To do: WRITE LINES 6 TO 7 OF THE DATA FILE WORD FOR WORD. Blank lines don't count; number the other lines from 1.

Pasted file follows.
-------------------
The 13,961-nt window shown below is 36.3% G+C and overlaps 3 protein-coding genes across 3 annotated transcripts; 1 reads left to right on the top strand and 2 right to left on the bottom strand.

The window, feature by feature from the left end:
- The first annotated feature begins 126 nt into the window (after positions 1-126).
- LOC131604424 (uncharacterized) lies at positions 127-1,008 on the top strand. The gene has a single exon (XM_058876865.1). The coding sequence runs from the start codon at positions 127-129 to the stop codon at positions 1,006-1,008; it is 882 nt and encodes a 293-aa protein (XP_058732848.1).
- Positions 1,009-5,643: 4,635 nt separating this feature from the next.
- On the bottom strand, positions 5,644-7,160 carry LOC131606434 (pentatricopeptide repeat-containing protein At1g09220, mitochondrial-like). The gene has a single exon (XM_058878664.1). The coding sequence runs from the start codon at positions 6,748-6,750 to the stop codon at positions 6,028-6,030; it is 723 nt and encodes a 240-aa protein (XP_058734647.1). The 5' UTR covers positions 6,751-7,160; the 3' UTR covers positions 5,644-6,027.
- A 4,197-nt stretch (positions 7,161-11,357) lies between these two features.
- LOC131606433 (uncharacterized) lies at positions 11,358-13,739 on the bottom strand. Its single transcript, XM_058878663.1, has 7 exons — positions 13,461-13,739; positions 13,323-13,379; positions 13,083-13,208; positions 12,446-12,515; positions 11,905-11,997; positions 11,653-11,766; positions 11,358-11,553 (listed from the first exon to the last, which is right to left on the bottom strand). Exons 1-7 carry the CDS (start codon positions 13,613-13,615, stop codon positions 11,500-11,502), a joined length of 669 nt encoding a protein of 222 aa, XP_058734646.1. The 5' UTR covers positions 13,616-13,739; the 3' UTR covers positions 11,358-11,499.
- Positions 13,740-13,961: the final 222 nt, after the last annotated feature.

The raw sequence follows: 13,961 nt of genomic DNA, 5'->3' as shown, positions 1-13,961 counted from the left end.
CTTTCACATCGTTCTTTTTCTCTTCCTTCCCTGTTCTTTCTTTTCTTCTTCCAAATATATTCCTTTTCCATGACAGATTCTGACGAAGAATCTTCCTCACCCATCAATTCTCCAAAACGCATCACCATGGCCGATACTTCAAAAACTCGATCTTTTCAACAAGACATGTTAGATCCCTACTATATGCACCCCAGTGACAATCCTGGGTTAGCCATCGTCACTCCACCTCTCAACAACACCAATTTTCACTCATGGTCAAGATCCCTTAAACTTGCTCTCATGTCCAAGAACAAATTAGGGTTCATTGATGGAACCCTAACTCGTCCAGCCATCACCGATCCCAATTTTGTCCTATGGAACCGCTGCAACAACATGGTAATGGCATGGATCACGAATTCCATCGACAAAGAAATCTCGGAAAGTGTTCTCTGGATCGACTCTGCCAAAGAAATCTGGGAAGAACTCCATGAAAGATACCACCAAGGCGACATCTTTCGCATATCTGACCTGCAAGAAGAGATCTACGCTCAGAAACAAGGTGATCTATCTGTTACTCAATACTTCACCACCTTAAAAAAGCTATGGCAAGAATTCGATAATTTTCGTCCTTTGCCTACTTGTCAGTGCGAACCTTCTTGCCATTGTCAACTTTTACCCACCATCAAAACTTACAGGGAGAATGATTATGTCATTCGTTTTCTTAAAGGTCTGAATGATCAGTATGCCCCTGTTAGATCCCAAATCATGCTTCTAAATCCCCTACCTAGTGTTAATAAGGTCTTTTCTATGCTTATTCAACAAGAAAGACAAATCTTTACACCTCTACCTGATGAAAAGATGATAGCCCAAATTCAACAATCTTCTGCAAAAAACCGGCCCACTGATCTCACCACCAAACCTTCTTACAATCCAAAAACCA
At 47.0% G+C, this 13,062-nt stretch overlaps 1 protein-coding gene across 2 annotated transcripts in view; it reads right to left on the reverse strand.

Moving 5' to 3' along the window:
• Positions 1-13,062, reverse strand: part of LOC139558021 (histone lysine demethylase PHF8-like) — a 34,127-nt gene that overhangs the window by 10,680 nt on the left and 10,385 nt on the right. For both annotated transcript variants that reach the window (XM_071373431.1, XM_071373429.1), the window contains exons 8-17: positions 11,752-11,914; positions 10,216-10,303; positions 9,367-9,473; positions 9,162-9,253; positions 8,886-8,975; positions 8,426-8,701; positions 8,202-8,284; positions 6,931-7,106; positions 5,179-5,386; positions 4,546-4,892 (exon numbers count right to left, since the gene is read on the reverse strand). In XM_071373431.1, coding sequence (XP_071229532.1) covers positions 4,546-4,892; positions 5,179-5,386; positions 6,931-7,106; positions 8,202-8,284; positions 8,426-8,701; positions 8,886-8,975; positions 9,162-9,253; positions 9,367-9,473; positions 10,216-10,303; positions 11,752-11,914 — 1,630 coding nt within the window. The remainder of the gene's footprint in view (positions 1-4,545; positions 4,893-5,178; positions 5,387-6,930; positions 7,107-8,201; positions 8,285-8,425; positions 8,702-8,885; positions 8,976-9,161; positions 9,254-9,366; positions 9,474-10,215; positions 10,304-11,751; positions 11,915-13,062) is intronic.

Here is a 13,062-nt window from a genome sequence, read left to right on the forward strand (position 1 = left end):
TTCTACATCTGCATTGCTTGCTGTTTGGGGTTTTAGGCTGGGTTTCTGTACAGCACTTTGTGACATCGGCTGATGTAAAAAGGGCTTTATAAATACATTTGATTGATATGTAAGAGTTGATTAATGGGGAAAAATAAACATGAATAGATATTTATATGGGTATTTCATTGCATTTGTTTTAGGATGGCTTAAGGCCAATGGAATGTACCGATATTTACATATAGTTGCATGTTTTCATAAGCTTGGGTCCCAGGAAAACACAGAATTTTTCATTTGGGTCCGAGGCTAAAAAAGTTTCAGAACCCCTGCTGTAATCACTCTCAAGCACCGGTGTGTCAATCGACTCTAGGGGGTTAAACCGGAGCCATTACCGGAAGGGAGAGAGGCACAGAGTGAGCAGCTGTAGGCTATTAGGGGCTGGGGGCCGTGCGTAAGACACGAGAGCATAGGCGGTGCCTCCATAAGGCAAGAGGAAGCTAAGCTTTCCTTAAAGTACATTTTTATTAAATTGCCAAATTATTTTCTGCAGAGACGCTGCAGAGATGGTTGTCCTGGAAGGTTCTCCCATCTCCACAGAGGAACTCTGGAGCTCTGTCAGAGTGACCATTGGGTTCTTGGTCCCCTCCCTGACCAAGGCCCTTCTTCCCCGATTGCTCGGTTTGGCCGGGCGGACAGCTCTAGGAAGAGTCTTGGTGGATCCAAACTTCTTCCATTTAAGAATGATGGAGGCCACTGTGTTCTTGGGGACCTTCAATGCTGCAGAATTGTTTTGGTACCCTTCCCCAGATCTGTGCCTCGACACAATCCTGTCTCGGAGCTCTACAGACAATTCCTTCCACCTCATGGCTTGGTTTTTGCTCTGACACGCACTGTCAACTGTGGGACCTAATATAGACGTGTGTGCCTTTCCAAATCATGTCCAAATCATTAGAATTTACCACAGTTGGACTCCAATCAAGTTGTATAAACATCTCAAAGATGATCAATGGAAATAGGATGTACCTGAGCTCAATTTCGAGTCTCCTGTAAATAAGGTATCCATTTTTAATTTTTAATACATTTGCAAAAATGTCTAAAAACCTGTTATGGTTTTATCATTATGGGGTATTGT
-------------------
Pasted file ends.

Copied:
- On the bottom strand, positions 5,644-7,160 carry LOC131606434 (pentatricopeptide repeat-containing protein At1g09220, mitochondrial-like). The gene has a single exon (XM_058878664.1). The coding sequence runs from the start codon at positions 6,748-6,750 to the stop codon at positions 6,028-6,030; it is 723 nt and encodes a 240-aa protein (XP_058734647.1). The 5' UTR covers positions 6,751-7,160; the 3' UTR covers positions 5,644-6,027.
- A 4,197-nt stretch (positions 7,161-11,357) lies between these two features.